A MAN who was sexually abused as a child is urging more male victims to come forward and report the crimes.

Daniel Wolstencroft, aged 37, from Great Lever, was abused between the ages of five and 10, leading him on a two-decade path of destruction involving drugs and crime.

The torment he endured from his perpetrator, who died before Mr Wolstencroft found the courage to go to the police, has affected many aspects of his life, including jobs and his ability to hold down relationships.

Six years ago Mr Wolstencroft , who has waived his right to anonymity, finally had the courage to talk about his horrific ordeal after meeting a member of Survivors Manchester — a charity that supports male survivors of sexual abuse and rape.

Mr Wolstencroft, who has worked tirelessly at the charity to help other men, said: "There are not many support groups out there for men – I think there are about five organisations in the UK, but there are many more for women.

"The fact is, men don't like to talk about their feelings or come across as soft.

"But at Survivors it is men talking to and encouraging other men, with many of us former victims ourselves, so they know that we understand what they are going through."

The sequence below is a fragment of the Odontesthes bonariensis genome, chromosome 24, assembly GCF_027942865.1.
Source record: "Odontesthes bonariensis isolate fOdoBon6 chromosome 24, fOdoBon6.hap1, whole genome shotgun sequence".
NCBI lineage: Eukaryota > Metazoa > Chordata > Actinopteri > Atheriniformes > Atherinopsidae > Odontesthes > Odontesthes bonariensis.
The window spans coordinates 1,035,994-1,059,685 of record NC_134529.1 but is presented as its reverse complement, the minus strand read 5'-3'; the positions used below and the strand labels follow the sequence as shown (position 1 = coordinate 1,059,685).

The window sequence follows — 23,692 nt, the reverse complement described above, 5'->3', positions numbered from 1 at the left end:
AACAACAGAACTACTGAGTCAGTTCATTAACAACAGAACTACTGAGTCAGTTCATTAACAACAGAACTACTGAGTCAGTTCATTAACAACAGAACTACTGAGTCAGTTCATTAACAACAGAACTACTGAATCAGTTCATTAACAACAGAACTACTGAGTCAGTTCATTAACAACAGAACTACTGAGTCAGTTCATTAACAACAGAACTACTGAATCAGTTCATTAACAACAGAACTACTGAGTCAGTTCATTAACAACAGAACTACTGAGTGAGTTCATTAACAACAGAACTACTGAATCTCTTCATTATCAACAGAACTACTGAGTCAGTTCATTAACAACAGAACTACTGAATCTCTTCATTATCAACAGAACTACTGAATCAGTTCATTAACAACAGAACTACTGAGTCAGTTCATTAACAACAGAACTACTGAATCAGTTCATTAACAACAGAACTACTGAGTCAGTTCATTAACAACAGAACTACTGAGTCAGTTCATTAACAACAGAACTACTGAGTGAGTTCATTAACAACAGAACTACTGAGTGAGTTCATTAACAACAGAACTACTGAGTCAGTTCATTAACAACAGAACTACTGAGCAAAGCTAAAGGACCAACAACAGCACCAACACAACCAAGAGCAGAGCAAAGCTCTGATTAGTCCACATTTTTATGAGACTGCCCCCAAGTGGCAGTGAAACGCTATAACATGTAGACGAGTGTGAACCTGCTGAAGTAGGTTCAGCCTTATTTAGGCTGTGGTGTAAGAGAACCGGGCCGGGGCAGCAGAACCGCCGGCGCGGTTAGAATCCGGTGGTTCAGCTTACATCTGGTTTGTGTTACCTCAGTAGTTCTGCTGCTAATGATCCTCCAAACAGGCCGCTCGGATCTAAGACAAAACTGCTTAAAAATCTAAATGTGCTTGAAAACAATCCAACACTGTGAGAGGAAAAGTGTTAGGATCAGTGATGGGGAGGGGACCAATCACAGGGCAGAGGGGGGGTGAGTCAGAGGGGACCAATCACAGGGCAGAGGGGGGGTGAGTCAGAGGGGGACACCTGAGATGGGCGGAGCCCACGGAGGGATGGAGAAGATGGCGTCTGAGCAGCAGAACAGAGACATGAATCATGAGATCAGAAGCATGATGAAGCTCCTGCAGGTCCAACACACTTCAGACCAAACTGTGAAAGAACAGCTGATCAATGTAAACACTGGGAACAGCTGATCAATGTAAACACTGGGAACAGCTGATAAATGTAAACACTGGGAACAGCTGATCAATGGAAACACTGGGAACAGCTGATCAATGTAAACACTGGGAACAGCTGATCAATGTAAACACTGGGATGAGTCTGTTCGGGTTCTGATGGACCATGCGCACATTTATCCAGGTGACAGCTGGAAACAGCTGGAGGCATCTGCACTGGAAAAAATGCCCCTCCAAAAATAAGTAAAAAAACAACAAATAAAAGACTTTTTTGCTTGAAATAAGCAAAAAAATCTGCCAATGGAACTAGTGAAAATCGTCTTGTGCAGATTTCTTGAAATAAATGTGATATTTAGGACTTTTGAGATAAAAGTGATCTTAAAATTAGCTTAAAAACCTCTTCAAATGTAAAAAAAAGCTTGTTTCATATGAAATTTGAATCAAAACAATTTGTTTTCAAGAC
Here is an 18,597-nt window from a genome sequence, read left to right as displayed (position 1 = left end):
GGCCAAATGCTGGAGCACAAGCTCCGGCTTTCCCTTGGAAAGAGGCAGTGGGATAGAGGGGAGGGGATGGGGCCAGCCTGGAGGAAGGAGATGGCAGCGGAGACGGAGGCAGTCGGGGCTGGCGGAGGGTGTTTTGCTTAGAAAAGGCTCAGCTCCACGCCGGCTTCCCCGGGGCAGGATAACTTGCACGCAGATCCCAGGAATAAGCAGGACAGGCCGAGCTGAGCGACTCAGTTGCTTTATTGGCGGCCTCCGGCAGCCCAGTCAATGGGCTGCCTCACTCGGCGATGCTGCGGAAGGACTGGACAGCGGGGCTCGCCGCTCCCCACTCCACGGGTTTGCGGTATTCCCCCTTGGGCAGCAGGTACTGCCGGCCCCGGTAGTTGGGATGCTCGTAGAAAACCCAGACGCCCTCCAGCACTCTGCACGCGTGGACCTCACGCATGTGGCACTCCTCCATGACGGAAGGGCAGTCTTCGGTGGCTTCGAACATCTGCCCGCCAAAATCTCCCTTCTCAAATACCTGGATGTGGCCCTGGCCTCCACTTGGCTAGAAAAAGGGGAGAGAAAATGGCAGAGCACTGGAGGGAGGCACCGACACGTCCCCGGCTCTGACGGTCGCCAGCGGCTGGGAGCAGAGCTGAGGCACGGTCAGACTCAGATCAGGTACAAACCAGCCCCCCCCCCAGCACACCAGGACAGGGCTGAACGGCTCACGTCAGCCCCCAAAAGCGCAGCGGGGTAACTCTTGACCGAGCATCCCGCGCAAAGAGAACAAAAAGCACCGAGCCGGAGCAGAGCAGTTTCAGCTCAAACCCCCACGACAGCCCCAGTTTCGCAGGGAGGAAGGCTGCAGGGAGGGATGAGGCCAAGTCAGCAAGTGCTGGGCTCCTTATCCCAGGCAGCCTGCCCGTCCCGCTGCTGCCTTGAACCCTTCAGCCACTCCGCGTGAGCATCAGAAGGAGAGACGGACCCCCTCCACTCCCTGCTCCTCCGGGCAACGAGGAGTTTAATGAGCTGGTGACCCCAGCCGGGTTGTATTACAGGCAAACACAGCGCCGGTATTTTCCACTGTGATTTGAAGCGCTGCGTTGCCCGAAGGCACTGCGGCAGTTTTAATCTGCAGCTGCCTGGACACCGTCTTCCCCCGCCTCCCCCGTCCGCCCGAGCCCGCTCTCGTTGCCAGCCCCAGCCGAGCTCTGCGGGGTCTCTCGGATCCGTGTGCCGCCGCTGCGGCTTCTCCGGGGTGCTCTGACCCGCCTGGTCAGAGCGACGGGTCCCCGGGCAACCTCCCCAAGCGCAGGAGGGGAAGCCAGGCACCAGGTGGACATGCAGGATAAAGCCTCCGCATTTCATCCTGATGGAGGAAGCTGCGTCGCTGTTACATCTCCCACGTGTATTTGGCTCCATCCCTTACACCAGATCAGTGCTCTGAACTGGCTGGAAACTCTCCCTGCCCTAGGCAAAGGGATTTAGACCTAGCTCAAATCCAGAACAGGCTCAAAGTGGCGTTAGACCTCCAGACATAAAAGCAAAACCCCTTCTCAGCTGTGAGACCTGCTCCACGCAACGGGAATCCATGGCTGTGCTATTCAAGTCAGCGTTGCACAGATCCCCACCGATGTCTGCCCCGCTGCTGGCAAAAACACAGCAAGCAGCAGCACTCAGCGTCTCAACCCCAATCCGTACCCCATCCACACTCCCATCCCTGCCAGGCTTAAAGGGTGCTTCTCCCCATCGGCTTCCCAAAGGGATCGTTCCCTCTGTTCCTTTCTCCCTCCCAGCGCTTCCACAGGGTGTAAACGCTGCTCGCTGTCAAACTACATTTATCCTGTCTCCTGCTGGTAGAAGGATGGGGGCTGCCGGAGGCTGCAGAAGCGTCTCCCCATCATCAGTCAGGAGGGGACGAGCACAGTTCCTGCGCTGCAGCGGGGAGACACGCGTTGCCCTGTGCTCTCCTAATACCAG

Mr Wolstencroft had a difficult start in life after his mum walked out on him when he was a baby.

He said: "My mum left me when I was 18 months old and my dad worked away so I was passed around various people who looked after me.

"From my recollection the abuse started when I was five and lasted until I was 10.

"It came to the point where I thought it was normal even though I knew it wasn't right. I didn't know whether this happened in other houses and it became normalised over a period of time.

"I was also groomed and given various presents to keep silent.

"It was never spoken about and I never had the opportunity to confide in friends or relatives about it. I didn't dare speak to anyone at school either because I was too scared."

Mr Wolstencroft soon turned to drugs to take the pain of his childhood away. Six years ago, he finally had the courage to go to face his demons and get help.

In the past six years, the Survivors Manchester group has directly supported over 600 males, including 20 from the Bolton area.

Despite his dark past, Mr Wolstencroft's future is looking bright since qualifying as a project worker at the charity where he now hosts his own support groups.

He said: "I have been clean for about five years now. It's sustainable now. The difference is that now I have different coping mechanisms and I can deal with things in a better way.

"There is a really supportive team at Survivors, and many of them are survivors themselves."

Duncan Craig, chief executive officer and psychotherapist at Survivors Manchester, said: "Over the years, seeing Daniel face the impact of the abuse he suffered and move on to become one of only a handful of males in the UK working in the survivors field is still really inspiring to me and I've heard from so many of the men that access our service just how much he's inspired them to face their issues."